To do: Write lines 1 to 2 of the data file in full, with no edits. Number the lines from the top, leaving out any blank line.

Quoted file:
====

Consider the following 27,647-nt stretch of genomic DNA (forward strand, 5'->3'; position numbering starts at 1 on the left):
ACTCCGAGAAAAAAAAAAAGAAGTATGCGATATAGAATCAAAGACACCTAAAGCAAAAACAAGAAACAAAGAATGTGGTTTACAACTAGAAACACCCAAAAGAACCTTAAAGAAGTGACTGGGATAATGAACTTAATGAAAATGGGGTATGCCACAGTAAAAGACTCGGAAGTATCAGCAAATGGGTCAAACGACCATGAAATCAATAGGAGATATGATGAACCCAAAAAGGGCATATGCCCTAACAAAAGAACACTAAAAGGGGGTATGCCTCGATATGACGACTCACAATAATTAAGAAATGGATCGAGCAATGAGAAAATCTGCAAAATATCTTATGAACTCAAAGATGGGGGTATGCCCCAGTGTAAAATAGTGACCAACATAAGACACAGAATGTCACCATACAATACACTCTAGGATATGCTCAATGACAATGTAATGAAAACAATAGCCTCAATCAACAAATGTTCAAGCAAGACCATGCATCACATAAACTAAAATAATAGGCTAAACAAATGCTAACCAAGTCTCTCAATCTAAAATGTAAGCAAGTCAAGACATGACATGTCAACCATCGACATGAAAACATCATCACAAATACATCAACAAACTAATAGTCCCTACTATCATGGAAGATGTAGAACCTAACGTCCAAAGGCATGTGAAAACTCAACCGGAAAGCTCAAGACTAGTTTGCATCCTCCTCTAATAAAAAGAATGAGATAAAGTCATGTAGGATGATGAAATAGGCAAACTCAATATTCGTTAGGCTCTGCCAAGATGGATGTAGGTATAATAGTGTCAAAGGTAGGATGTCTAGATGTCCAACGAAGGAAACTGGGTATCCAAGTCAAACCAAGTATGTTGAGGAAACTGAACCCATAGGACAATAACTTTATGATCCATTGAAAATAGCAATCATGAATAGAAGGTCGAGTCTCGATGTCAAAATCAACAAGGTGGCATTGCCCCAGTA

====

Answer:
Consider the following 27,647-nt stretch of genomic DNA (forward strand, 5'->3'; position numbering starts at 1 on the left):
ACTCCGAGAAAAAAAAAAAGAAGTATGCGATATAGAATCAAAGACACCTAAAGCAAAAACAAGAAACAAAGAATGTGGTTTACAACTAGAAACACCCAAAAGAACCTTAAAGAAGTGACTGGGATAATGAACTTAATGAAAATGGGGTATGCCACAGTAAAAGACTCGGAAGTATCAGCAAATGGGTCAAACGACCATGAAATCAATAGGAGATATGATGAACCCAAAAAGGGCATATGCCCTAACAAAAGAACACTAAAAGGGGGTATGCCTCGATATGACGACTCACAATAATTAAGAAATGGATCGAGCAATGAGAAAATCTGCAAAATATCTTATGAACTCAAAGATGGGGGTATGCCCCAGTGTAAAATAGTGACCAACATAAGACACAGAATGTCACCATACAATACACTCTAGGATATGCTCAATGACAATGTAATGAAAACAATAGCCTCAATCAACAAATGTTCAAGCAAGACCATGCATCACATAAACTAAAATAATAGGCTAAACAAATGCTAACCAAGTCTCTCAATCTAAAATGTAAGCAAGTCAAGACATGACATGTCAACCATCGACATGAAAACATCATCACAAATACATCAACAAACTAATAGTCCCTACTATCATGGAAGATGTAGAACCTAACGTCCAAAGGCATGTGAAAACTCAACCGGAAAGCTCAAGACTAGTTTGCATCCTCCTCTAATAAAAAGAATGAGATAAAGTCATGTAGGATGATGAAATAGGCAAACTCAATATTCGTTAGGCTCTGCCAAGATGGATGTAGGTATAATAGTGTCAAAGGTAGGATGTCTAGATGTCCAACGAAGGAAACTGGGTATCCAAGTCAAACCAAGTATGTTGAGGAAACTGAACCCATAGGACAATAACTTTATGATCCATTGAAAATAGCAATCATGAATAGAAGGTCGAGTCTCGATGTCAAAATCAACAAGGTGGCATTGCCCCAGTA